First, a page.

And you know what I didn’t change the world. But I did something that I never was able to before. I cost the Animal abuse industries about two and a half million bucks, positive effect! And with every defiant step forward that I took, I inspired. By my count there were eight international underground acts of solidarity with my case. And now when I speak I really do have a voice. I mean look, we are having an interview. I have been saying all this same stuff for years before I became the ‘Lone Wolf’ but you would never know it because, no one ever listened.
As far as strategy, of course I could have done better. Unfortunately HOW I could have, or WHAT I would have done different I cannot discuss. Due to my current situation as an imprisoned and monitored man.
PE: -Let’s talk about your life on the inside. How do you spend your days? Do you get paid to work? What are the costs you have to spend money on? You have and mp3 player, how does that work?
WALTER:– Here in the CMU it is a very small world. I live day after day, month after month and over a year now in a single prison unit completely segregated from the rest of the penitentiary of Marion. The day I get released from the CMU to the general population of the prison it will feel like I got a parole. I am allowed two 15 minute phone calls a week and no visits. Every person I have tried to have put on my visiting list has been rejected. I have not hugged, touched or physically seen anyone I care about since the day off my arrest in the summer of 2010.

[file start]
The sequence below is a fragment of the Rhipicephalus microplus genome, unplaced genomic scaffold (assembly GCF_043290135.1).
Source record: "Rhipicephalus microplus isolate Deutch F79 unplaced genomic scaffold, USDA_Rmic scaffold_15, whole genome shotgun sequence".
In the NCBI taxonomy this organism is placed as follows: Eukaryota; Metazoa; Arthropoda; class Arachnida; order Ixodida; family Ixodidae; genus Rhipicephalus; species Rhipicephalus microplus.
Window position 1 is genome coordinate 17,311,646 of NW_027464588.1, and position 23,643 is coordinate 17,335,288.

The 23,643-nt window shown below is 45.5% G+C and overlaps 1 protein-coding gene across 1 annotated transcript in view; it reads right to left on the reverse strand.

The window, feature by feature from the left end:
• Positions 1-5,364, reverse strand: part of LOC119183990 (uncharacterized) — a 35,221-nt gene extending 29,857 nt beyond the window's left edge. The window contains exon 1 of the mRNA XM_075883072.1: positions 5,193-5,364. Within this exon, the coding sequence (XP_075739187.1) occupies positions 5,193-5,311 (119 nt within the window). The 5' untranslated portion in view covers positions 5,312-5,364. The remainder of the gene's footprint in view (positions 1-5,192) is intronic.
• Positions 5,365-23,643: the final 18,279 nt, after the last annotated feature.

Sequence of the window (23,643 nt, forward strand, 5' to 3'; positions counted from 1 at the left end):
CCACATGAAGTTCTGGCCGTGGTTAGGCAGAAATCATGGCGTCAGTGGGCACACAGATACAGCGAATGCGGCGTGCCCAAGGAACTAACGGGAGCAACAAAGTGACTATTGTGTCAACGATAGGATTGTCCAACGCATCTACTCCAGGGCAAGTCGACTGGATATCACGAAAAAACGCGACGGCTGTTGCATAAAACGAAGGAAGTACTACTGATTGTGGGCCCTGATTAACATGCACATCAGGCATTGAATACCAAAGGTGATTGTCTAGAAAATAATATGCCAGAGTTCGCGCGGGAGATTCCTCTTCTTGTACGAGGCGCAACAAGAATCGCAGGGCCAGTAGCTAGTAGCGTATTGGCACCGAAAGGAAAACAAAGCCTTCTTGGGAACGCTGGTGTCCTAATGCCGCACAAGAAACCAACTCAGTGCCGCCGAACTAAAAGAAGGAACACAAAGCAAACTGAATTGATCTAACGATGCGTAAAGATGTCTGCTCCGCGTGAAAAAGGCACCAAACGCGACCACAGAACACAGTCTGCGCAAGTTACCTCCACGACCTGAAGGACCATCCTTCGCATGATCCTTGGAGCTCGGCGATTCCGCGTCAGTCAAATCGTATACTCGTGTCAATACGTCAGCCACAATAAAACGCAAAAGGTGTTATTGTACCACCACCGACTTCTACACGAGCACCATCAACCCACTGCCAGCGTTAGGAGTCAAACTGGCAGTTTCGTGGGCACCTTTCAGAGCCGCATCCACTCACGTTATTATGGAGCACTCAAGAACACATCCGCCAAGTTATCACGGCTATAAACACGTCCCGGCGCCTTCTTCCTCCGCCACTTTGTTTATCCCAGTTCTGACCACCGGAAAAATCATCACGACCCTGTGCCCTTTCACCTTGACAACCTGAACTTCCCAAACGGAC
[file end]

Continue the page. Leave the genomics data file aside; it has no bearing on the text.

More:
A typical day goes something like this. I wake up about nine in the morning. I walk to the top of the range and sit down at a computer. I log in and see if I have any emails. All my incoming and outgoing email is screened by the counter terrorism unit in Virginia to make sure I am not sending or receiving coded messages. They also can reject or approve any incoming or out going emails before I have the chance to send or receive them. They can also block me from communicating with anyone they want and they have done this with three of my contacts. When that happens I cannot snail mail, email or make telephone calls to these people ever again. In short, all communication is cut off permanently, and without explanation.